Arthur Hugh Clough

(1 January 1819 – 13 November 1861 / Liverpool)

Through A Glass Darkly - Poem by Arthur Hugh Clough

What we, when face to face we see
The Father of our souls, shall be,
John tells us, doth not yet appear;
Ah! did he tell what we are here!

A mind for thoughts to pass into,
A heart for loves to travel through,
Five senses to detect things near,
Is this the whole that we are here?

Rules baffle instincts--instinct rules,
Wise men are bad--and good are fools,
Facts evil--wishes vain appear,
We cannot go, why are we here?

O may we for assurance's sake,
Some arbitrary judgement take,
And wilfully pronounce it clear,
For this or that 'tis we are here?

Or is it right, and will it do,
To pace the sad confusion through,
And say:--It doth not yet appear,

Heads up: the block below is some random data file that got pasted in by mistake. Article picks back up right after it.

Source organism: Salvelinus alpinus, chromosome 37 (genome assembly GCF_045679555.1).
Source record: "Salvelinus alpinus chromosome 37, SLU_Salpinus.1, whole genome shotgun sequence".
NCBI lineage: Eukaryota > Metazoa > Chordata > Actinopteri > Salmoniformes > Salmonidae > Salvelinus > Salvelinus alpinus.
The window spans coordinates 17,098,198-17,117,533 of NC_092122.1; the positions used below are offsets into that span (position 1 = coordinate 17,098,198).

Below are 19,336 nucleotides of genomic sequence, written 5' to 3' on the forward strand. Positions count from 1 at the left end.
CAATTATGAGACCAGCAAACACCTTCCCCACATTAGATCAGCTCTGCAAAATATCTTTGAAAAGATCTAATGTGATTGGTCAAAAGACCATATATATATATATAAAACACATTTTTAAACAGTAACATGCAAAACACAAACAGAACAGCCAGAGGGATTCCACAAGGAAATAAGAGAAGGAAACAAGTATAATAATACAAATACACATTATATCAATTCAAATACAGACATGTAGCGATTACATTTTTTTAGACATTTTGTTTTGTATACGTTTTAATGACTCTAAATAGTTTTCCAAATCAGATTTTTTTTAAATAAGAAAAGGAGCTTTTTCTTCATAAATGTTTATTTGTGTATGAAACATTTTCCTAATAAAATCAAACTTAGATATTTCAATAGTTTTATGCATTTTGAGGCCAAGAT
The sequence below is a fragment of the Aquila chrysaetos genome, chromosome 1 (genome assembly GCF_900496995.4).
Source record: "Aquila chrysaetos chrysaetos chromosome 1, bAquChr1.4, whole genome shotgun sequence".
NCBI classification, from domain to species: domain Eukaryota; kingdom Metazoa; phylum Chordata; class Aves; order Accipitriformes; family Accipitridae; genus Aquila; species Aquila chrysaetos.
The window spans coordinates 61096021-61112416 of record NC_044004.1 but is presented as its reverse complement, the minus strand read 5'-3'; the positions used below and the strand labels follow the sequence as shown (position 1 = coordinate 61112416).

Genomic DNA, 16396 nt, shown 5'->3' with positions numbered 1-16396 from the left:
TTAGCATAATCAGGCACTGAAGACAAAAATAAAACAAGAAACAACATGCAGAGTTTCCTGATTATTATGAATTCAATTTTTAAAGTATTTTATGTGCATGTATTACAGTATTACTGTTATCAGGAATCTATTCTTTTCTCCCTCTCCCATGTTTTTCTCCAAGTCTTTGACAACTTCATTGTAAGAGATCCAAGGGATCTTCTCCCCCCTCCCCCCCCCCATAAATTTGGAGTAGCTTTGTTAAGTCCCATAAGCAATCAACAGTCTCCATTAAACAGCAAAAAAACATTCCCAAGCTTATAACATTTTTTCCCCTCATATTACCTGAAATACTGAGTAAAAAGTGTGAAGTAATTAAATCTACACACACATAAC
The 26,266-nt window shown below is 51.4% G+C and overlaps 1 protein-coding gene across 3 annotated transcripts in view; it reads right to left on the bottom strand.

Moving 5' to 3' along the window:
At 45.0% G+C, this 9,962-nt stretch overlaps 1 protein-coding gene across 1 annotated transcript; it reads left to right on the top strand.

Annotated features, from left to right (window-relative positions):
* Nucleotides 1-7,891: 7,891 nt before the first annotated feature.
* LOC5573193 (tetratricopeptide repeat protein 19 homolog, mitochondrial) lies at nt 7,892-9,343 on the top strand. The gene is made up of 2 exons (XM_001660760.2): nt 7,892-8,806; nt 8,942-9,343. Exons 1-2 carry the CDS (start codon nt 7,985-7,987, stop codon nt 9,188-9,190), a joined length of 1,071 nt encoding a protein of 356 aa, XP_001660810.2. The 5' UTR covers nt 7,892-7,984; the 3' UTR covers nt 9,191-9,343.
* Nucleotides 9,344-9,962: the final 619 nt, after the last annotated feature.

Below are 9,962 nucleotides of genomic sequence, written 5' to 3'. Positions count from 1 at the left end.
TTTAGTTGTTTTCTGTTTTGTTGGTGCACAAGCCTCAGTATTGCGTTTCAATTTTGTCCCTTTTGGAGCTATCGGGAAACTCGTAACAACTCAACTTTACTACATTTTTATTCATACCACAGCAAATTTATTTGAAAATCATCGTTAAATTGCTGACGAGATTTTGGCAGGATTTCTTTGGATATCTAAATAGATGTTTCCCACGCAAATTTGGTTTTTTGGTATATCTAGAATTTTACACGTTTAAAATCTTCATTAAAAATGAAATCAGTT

What we shall be, what we are here?

Ah yet, when all is thought and said,
The heart still overrules the head;
Still what we hope we must believe,
And what is given us receive;

Must still believe, for still we hope
That in a world of larger scope,
What here is faithfully begun
Will be completed, not undone.

My child, we still must think, when we
That ampler life together see,
Some true result will yet appear
Of what we are, together, here.

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Read poems about / on: believe, travel, together, hope, evil, father, sad, child, heart, world, children

Poem Submitted: Friday, January 3, 2003

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